Philosopher and author Eric Hoffer once said, "In times of change, learners inherit the earth, while the learned find themselves beautifully equipped to deal with a world that no longer exists."

These words shed light on a major truth: We must always be learning. No matter how many years of formal schooling you may have, and no matter how far up you've climbed the ranks, there will always be something new to learn. There will always be new environments and circumstances to adapt to.

CEOs and executives must be especially agile in this age of rapid change and increasing knowledge if they want to lead an exceptional team and top company. But with such demanding work, it's often hard to find the time to keep on top of your learning game.

Stop perusing the millions of articles out there. Here are the ones you need to read:

1. Harvard Business Review: "People Before Strategy: a New Role for the CHRO." New research shows that even though executives recognize they are struggling to foster human capital, they still underestimate the importance of HR. Now more than ever, there is a true benefit to having CEOs and executives work much more closely with HR.

2. Laura Garnett: "If You Are These Five Things, You Are Destined to Be a Leader of the Future." As the working world changes, the coveted leadership qualities of the past are just not cutting it anymore. In this article, I go in depth into the five traits of leaders who are ready to take on the future.

3. David Marquet: "Why Motivating Others Starts With Using the Right Language." This story from retired captain David Marquet is amazing. Just a shift in the everyday language you use as a leader can create remarkable change in the way employees take initiative, deliver results, and own their accomplishments.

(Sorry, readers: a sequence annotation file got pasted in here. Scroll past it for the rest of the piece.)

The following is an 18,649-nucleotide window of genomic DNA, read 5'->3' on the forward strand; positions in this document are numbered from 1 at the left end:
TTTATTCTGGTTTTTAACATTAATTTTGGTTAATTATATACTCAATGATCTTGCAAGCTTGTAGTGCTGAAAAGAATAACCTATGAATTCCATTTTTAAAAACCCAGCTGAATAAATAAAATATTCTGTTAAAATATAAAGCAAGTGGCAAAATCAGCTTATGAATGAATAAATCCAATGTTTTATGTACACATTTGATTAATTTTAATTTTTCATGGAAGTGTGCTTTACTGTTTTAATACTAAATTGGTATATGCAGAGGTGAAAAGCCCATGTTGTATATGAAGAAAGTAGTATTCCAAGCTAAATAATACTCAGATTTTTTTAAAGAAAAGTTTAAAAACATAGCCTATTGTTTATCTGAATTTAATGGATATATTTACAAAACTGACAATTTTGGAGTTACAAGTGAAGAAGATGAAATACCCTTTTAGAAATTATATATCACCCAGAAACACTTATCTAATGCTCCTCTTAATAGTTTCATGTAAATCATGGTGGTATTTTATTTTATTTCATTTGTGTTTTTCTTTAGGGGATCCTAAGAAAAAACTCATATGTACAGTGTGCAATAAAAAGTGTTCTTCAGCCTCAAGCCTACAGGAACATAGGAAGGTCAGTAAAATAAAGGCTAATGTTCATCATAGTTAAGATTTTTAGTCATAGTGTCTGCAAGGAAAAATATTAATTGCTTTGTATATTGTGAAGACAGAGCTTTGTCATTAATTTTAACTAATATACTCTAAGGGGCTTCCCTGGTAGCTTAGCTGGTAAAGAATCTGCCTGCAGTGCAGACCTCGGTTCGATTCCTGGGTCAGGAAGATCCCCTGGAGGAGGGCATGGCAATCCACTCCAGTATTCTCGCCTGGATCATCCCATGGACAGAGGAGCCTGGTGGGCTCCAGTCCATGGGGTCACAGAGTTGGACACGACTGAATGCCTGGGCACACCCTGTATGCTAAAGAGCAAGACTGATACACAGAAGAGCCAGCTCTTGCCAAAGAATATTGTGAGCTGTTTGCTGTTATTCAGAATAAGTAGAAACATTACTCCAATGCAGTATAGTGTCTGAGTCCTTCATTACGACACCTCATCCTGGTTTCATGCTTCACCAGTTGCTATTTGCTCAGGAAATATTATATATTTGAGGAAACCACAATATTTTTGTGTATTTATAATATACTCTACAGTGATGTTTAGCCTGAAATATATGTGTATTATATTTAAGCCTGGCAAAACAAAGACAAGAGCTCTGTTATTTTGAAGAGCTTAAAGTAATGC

4. Richard Branson: "5 Things You Need to Know About the Future of Work." Consider this the CliffsNotes of Virgin United and the B Team's "New Ways of Working" report. Learn what it means to be a "hybrid" leader and what great workers are looking for in companies.

5. Andy Molinsky: "Being Experienced Doesn't Automatically Make You a Great Mentor." As a CEO or executive, you pride yourself on the hard work it took to get you where you are today. Your experience is a great asset, but be careful about how your hindsight affects the way you lead and mentor others.

6. Tony Schwartz: "The Power of Starting With 'Yes.'" Saying "no" is a survival instinct. To be cautious is to be human, but be aware of how negative body language affects collaboration and innovation. Saying "yes" doesn't mean going with every new idea; it means being open and supportive in the process of greatness.

7. Margaret Perlis: "5 Characteristics of Grit." When we think about the key to success, we hear a lot about perseverance, drive, confidence, and integrity. We don't often hear the word "grit." While there is not one way that works for anyone, tapping into your own grit and core desire to improve is absolutely necessary for future success.

8. Nancy Rothbard: "Put on a Happy Face. Seriously." How your employees feel in the morning affects their performance and satisfaction for the rest of the day. It is absolutely crucial for leaders to be able to take the mood temperature of the room and reset negative energy.

9. Tony Schwartz: "The Rhythm of Great Performance." Think outside the box in terms of how you structure your day and that of your employees. Cycles of focus and rest -- even if it means more time off --can catapult your company to new heights.

10. Josh Zumbrun: "Like Your Job? The Stock Market Will Probably Like Your Company." If you think it's all about customer satisfaction, think again. Focusing on your employees and making your company a great place to work has immense spillover effects on company value, customer satisfaction, publicity, and retaining great talent.

Published on: Aug 14, 2015